Harnessing their popularity to fight poverty, Massukos make music that is not only phenomenally beautiful but also a powerful force for change. Massukos have an enviable reputation as the country's most successful band but they are also making their mark as initiators of social change. Originating from Niassa in northern Mozambique, one of the poorest parts of Africa, Massukos speak out against the hardships that have affected their lives. Passionate about what they do, the band travels for miles to remote villages to deliver simple life-saving messages such as “more condoms less partners”.
"I started using music when I realised that it was a good way to send a message and bring people together," Santos told BBC News.
"Even when you play a loud radio, people are drawn to it. Even when it plays sounds that are not about dirty water, they just want to listen to the sounds. I realised that music had this power, so for this reason we thought it would be good to mix it with what we wanted to achieve."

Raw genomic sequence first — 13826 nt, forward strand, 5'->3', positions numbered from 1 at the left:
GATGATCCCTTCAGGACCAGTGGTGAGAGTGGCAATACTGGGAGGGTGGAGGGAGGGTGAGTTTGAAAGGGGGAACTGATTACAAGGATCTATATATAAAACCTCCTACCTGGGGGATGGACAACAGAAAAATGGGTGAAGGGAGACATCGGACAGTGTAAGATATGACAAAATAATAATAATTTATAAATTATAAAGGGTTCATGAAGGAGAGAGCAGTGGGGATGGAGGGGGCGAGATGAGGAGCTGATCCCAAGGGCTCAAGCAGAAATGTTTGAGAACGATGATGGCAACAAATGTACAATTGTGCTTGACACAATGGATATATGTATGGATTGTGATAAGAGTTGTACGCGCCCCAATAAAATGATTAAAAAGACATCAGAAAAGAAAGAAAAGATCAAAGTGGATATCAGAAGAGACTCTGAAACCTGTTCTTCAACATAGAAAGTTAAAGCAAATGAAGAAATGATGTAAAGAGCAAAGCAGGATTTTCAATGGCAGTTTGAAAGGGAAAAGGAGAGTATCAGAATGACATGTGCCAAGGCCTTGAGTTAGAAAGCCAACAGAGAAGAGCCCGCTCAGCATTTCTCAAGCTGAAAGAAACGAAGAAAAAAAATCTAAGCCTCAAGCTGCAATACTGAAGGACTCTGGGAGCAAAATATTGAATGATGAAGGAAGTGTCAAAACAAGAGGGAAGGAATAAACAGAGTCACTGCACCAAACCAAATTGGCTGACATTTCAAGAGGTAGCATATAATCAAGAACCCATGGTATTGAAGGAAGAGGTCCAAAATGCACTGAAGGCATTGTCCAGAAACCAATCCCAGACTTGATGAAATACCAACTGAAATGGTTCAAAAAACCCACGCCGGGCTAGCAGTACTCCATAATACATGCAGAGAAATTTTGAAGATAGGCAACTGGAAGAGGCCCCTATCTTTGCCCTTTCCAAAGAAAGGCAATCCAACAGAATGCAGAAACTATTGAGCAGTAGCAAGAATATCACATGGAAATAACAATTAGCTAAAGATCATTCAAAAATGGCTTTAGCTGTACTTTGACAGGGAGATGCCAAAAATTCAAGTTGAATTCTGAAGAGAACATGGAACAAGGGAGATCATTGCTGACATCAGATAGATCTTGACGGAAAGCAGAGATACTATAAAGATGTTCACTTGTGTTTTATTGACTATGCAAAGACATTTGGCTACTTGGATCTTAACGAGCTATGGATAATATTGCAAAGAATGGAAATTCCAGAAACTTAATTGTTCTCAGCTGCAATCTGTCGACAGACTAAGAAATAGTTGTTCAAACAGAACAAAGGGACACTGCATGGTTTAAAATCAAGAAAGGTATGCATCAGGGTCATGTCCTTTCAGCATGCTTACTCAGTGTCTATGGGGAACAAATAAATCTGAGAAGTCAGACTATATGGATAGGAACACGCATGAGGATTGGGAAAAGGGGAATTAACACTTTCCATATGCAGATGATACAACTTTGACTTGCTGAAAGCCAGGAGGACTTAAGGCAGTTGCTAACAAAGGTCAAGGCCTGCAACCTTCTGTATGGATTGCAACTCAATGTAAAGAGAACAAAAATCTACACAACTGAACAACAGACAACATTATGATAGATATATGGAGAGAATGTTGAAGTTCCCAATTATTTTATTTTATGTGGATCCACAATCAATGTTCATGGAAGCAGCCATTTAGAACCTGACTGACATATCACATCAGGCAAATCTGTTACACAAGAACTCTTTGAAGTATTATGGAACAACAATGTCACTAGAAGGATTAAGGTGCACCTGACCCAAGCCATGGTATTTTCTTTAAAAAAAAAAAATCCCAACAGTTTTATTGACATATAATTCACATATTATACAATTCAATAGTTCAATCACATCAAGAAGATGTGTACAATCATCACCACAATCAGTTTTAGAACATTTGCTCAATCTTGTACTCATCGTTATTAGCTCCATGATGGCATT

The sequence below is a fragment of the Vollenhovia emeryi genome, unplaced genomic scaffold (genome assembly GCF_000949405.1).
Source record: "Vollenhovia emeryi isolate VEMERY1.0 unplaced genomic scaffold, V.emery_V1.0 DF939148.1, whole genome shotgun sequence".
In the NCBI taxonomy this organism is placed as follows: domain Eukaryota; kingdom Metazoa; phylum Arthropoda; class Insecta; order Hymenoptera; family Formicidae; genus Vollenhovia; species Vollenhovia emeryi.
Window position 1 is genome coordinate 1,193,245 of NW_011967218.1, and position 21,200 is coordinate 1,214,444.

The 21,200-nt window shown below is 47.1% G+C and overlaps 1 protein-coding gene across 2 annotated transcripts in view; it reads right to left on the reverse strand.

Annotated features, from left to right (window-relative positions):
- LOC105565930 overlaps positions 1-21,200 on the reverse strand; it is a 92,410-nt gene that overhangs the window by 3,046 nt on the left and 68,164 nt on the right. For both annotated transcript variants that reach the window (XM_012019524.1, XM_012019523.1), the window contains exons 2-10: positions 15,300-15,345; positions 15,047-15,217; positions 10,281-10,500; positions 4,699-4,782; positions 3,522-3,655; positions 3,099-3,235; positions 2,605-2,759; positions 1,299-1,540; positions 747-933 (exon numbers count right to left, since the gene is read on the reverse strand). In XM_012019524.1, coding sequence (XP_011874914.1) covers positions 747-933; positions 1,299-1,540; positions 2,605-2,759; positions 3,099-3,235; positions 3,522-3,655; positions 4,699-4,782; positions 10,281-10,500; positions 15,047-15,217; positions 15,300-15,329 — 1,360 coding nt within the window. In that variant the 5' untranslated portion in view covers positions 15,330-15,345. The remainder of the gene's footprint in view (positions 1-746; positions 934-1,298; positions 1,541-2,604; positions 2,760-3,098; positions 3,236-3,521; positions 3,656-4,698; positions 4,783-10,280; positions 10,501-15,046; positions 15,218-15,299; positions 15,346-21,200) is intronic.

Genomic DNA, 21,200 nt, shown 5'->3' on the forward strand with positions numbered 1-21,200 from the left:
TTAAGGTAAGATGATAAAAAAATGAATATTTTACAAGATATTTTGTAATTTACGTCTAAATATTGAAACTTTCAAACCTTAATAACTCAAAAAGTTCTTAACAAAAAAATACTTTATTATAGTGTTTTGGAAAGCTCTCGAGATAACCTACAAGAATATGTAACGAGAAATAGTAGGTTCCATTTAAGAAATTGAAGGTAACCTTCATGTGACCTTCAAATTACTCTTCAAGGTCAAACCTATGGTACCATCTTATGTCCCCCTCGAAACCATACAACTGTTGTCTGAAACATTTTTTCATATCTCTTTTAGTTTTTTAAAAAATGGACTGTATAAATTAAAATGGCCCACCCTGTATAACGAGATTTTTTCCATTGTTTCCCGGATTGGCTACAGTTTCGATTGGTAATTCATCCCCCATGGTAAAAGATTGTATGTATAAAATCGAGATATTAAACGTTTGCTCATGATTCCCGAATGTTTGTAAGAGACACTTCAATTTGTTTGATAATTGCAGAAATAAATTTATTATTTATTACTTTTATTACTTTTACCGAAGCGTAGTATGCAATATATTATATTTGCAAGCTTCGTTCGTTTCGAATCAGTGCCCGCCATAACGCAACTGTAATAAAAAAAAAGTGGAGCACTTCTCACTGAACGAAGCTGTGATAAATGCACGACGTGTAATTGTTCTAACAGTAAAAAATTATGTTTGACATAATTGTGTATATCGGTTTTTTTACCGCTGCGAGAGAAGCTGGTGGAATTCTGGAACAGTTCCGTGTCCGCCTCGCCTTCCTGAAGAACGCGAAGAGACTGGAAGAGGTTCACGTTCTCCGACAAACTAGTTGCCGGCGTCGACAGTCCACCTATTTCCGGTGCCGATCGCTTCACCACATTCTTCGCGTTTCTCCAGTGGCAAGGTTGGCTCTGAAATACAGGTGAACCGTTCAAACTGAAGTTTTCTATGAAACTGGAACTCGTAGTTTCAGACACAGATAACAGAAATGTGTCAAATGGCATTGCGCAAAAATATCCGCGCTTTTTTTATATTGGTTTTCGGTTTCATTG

Santos said the $150,000 Goldman prize money would not change his life but it would help focus attention on what was happening on the ground in Mozambique and Africa.
"It shows that even if you live in poor places, such as Niassa, you can have an influence on the world. Let's not talk about the money, let's do things that can change the world. Don't think about awards, think about quality of life."
Santos said the $150,000 (£75,000) prize money would not change his life but it would help focus attention on what was happening on the ground in Mozambique and Africa.